What is still problematic about the way Black women are represented and/or portrayed in pop culture?
Whenever we speak up, we are considered to be “Angry Black Women,” which I know is extremely detrimental to our livelihood. Being seen as angry discredits us and allows people to justify why they don't recognize us as actual people who deserve love, who deserve to exist, people with emotions that surpasses anger, and intellectual/complex thoughts. Anger is synonymous with a lot of negative traits and it's putting Black women in a multitude of dangerous situations and unsupportive spaces. Being an angry Black woman perpetuates so many harmful ideas about Black womanhood and our inherent femininity. The conversation of Black women being angry is constantly brought up whenever something major happens in the media. What we say is used as clickbait. It’s truly unfair that we are not able to discuss how we feel without being attacked for it and told that we are being "hateful.”

What are you doing to change that?
How I'm changing this issue is by using my platform to talk about what I feel. I use my art of creating music to show the multidimensional aspect of Black womanhood and Black femininity. Being a Black woman should not be seen as a derogatory or monolithic way of existence. I say what I feel in a magnitude of ways and I discuss topics that ring true to me. I start conversations with people who follow my platforms and with my peers about topics that matter. I just think it’s best that we continue not to hold our tongues and to always say what’s on our minds… What I think people can do to fix this issue is to change how you view Black women... Dismantle all the ideas you have about us, and see us for who we are: human beings… We should not be held accountable for our stereotypes, because every day we are dismantling them in our own ways.

Rikki Wright
Rikkí Wright

Rikkí Wright, photographer

What was the first show, movie or book that you remember identifying with?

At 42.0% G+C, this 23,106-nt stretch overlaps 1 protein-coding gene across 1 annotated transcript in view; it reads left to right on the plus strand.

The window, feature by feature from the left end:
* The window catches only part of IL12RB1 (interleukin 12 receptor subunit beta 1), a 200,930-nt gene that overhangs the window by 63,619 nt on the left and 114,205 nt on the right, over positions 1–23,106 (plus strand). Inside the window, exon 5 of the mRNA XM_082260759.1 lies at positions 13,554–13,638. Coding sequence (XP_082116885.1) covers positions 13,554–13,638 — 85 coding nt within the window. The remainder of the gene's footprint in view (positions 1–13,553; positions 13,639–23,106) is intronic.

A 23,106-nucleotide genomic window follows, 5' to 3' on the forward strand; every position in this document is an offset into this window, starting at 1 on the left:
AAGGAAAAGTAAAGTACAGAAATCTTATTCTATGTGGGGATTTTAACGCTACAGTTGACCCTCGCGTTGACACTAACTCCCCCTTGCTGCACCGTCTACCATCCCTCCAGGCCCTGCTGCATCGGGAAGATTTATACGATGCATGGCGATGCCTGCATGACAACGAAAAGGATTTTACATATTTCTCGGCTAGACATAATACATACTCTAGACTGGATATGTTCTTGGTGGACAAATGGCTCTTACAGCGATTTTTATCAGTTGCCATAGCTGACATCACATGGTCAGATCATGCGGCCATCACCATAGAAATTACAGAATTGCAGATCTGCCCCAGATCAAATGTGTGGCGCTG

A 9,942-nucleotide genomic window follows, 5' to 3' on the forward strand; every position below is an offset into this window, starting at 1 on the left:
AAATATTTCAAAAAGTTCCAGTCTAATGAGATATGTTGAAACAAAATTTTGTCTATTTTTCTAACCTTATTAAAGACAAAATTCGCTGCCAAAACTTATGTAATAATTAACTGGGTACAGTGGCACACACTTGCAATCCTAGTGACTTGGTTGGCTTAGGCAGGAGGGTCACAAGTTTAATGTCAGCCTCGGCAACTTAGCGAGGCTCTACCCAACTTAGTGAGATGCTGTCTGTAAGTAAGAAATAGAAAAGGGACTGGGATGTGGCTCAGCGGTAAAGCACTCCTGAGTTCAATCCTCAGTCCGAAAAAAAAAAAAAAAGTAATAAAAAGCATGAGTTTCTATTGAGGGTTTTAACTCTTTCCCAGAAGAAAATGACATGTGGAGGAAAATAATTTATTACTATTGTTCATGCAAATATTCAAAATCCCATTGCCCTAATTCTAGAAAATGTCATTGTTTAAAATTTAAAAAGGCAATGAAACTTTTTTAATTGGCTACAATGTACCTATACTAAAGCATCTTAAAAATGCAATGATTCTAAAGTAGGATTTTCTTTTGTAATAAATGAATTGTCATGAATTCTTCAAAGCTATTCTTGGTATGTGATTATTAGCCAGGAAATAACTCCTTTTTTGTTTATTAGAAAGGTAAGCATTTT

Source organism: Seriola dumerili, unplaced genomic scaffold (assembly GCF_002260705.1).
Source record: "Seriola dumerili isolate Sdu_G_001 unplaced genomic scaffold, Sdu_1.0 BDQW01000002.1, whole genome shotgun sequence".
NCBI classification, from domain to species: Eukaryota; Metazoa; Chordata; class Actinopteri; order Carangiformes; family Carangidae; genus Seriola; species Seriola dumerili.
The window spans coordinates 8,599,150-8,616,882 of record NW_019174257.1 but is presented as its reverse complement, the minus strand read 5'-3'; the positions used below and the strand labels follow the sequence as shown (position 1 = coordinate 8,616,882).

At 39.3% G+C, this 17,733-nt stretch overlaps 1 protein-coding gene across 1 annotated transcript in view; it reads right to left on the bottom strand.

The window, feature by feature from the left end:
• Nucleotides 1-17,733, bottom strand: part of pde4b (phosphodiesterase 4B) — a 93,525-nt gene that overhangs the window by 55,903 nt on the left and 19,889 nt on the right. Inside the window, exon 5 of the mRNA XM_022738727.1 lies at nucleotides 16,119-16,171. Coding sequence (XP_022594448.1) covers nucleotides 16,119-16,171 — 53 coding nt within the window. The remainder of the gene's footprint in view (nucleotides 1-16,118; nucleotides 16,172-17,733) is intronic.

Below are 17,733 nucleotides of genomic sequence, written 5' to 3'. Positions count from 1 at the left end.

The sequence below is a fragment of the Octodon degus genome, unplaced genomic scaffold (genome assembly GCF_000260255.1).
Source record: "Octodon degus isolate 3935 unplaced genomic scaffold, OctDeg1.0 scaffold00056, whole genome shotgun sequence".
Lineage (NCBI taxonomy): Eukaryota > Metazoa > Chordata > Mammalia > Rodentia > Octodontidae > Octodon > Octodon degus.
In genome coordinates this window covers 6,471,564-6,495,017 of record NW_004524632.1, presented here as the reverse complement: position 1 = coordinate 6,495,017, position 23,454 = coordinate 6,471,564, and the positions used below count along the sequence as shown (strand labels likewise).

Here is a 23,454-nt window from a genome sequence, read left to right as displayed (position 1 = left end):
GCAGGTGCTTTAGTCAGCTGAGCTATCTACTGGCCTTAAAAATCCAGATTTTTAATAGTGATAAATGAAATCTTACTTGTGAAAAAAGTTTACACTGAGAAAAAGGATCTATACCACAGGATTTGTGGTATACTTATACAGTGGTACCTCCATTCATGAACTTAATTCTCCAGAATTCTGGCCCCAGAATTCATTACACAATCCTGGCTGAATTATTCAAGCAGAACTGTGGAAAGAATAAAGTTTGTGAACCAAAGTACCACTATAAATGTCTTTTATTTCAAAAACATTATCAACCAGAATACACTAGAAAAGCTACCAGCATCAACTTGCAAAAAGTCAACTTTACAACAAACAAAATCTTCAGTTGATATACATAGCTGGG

Spike Lee’s Crooklyn. How he so vividly displayed parts of my life through the character Troy. In the film (for those who haven’t seen it yet), the family leaves Brooklyn for a trip to the South to stay with affluent relatives, and Troy stays behind for the summer. Which is something I did every summer with my sister. After my mother passed, it was arranged that my sister and I spend summers in the South with that side of our family. I related with Troy when she lost her mother; I think it was important for me to see how she dealt with grief. She was only 9 but remained very stoic, and also embodied her mother, assuming the matriarch role.

What show, movie or book best represents Black womanhood?
Over the past couple of years, I have been reading Dr. Maya Angelou’s autobiography series. She wrote seven autobiographies ranging from the years of 1969 to 2013, all which include themes of racism, identity, family and travel. [These] are prominent themes in my work [also]. I kind of joke with my friends about how she’s teaching me so much from the afterlife, because it wasn’t until she passed away that I discovered her other writings beyond I Know Why the Caged Bird Sings (which is the first of the seven autobiographies). What I like about being able to follow her life is that I am able to have this tangible account of someone growing and maturing, making mistakes and learning from them.

What is still problematic about the way Black women are represented and/or portrayed in pop culture?